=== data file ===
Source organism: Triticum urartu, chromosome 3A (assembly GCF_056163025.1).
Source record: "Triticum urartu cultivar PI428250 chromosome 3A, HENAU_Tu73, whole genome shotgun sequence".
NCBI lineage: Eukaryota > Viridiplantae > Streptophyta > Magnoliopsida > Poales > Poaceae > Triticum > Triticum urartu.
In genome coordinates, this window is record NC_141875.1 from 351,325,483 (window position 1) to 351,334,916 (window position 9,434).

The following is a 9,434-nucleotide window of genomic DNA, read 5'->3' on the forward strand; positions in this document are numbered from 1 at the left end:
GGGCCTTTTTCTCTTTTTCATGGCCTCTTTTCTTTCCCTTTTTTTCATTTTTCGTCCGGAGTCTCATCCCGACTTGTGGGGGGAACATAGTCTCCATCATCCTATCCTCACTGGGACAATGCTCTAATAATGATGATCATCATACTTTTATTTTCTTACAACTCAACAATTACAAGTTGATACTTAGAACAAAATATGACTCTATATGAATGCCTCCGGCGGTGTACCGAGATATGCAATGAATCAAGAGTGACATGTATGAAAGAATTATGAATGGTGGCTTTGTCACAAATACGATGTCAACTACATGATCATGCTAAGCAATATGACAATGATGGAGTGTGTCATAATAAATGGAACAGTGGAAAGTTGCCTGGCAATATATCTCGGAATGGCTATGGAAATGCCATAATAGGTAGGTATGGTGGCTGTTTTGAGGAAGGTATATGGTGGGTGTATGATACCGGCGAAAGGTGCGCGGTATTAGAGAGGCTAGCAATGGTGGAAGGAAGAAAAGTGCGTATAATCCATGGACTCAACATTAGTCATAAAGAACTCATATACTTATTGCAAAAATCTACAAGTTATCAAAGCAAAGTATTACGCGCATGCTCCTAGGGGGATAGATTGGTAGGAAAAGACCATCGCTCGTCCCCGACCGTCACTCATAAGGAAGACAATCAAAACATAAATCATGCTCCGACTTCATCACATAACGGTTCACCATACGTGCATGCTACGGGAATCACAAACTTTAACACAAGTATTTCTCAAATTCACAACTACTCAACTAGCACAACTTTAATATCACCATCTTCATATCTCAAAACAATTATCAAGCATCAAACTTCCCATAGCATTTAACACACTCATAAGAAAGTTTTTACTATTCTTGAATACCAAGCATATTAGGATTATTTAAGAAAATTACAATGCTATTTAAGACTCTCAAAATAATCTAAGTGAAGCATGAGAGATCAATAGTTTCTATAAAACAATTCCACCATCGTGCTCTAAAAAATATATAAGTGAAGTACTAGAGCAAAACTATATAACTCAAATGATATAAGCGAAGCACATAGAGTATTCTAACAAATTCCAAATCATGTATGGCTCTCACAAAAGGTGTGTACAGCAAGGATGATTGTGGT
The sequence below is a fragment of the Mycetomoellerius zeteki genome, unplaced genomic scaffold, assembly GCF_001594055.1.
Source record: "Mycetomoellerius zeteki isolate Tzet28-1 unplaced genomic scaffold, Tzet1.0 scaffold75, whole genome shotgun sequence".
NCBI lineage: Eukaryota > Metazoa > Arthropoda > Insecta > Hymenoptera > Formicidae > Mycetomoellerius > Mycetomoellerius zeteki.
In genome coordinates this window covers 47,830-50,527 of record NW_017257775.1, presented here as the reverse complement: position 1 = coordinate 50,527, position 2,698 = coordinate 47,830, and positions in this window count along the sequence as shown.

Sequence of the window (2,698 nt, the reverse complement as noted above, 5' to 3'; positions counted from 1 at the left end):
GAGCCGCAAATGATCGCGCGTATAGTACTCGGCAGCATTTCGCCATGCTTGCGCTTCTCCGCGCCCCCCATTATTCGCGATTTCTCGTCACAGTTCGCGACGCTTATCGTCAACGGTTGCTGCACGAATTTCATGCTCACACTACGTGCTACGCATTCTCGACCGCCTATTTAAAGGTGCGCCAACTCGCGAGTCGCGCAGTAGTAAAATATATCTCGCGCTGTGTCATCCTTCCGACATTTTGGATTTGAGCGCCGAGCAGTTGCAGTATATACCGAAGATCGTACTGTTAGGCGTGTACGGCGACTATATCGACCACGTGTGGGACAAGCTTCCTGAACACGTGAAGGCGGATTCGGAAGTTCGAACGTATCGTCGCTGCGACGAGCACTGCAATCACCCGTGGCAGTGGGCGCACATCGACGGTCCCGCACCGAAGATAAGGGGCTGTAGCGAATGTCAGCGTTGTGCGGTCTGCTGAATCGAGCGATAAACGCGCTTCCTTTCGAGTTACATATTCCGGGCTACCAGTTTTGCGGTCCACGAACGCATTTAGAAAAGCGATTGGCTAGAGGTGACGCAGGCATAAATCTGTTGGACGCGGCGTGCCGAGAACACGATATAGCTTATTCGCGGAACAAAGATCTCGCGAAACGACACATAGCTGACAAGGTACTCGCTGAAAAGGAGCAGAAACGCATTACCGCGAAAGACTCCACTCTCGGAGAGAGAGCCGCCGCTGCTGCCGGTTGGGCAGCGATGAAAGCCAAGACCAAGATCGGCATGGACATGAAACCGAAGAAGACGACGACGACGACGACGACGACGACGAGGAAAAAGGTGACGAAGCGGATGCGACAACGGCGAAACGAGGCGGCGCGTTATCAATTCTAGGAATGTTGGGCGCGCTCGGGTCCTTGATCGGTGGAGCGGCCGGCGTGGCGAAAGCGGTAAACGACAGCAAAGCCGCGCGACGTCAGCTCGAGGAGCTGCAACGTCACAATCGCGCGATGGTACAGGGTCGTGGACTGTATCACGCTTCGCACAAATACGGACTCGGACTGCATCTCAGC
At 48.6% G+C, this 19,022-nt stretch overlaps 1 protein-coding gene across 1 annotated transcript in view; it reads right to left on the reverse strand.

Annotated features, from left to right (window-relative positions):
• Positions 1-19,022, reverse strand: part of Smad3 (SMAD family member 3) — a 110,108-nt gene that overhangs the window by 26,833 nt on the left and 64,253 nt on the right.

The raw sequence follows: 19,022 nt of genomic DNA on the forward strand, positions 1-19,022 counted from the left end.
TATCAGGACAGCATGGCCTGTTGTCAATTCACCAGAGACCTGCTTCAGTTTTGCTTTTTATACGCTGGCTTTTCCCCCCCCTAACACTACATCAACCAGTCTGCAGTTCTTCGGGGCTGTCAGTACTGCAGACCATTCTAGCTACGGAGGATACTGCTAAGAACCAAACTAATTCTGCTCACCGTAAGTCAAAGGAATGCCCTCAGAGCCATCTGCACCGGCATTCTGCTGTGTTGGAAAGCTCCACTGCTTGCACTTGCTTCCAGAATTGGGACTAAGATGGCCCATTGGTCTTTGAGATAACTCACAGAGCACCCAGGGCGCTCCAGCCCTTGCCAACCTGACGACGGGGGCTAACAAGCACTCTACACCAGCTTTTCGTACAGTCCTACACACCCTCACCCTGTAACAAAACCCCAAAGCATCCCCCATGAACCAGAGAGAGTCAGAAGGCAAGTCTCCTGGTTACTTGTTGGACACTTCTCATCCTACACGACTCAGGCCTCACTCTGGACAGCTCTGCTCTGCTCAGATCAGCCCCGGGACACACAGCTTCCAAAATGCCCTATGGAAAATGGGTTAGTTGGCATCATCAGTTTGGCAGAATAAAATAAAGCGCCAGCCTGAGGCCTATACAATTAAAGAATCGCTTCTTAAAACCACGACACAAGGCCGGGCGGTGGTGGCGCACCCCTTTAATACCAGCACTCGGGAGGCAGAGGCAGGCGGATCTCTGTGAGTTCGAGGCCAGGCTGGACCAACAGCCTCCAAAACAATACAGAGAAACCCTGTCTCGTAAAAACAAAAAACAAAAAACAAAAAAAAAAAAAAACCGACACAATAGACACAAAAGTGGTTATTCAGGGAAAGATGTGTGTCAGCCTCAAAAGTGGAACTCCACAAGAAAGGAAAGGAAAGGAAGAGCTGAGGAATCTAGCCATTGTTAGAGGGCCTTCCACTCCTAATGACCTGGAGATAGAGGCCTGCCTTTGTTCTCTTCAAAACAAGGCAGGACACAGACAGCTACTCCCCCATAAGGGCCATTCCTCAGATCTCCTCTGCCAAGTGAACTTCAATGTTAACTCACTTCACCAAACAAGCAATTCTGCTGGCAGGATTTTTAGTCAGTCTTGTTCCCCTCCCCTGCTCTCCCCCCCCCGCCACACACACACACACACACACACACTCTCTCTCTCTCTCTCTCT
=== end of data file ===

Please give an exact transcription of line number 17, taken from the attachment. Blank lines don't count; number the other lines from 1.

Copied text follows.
TATCAGGACAGCATGGCCTGTTGTCAATTCACCAGAGACCTGCTTCAGTTTTGCTTTTTATACGCTGGCTTTTCCCCCCCCTAACACTACATCAACCAGTCTGCAGTTCTTCGGGGCTGTCAGTACTGCAGACCATTCTAGCTACGGAGGATACTGCTAAGAACCAAACTAATTCTGCTCACCGTAAGTCAAAGGAATGCCCTCAGAGCCATCTGCACCGGCATTCTGCTGTGTTGGAAAGCTCCACTGCTTGCACTTGCTTCCAGAATTGGGACTAAGATGGCCCATTGGTCTTTGAGATAACTCACAGAGCACCCAGGGCGCTCCAGCCCTTGCCAACCTGACGACGGGGGCTAACAAGCACTCTACACCAGCTTTTCGTACAGTCCTACACACCCTCACCCTGTAACAAAACCCCAAAGCATCCCCCATGAACCAGAGAGAGTCAGAAGGCAAGTCTCCTGGTTACTTGTTGGACACTTCTCATCCTACACGACTCAGGCCTCACTCTGGACAGCTCTGCTCTGCTCAGATCAGCCCCGGGACACACAGCTTCCAAAATGCCCTATGGAAAATGGGTTAGTTGGCATCATCAGTTTGGCAGAATAAAATAAAGCGCCAGCCTGAGGCCTATACAATTAAAGAATCGCTTCTTAAAACCACGACACAAGGCCGGGCGGTGGTGGCGCACCCCTTTAATACCAGCACTCGGGAGGCAGAGGCAGGCGGATCTCTGTGAGTTCGAGGCCAGGCTGGACCAACAGCCTCCAAAACAATACAGAGAAACCCTGTCTCGTAAAAACAAAAAACAAAAAACAAAAAAAAAAAAAAACCGACACAATAGACACAAAAGTGGTTATTCAGGGAAAGATGTGTGTCAGCCTCAAAAGTGGAACTCCACAAGAAAGGAAAGGAAAGGAAGAGCTGAGGAATCTAGCCATTGTTAGAGGGCCTTCCACTCCTAATGACCTGGAGATAGAGGCCTGCCTTTGTTCTCTTCAAAACAAGGCAGGACACAGACAGCTACTCCCCCATAAGGGCCATTCCTCAGATCTCCTCTGCCAAGTGAACTTCAATGTTAACTCACTTCACCAAACAAGCAATTCTGCTGGCAGGATTTTTAGTCAGTCTTGTTCCCCTCCCCTGCTCTCCCCCCCCCGCCACACACACACACACACACACACACTCTCTCTCTCTCTCTCTCT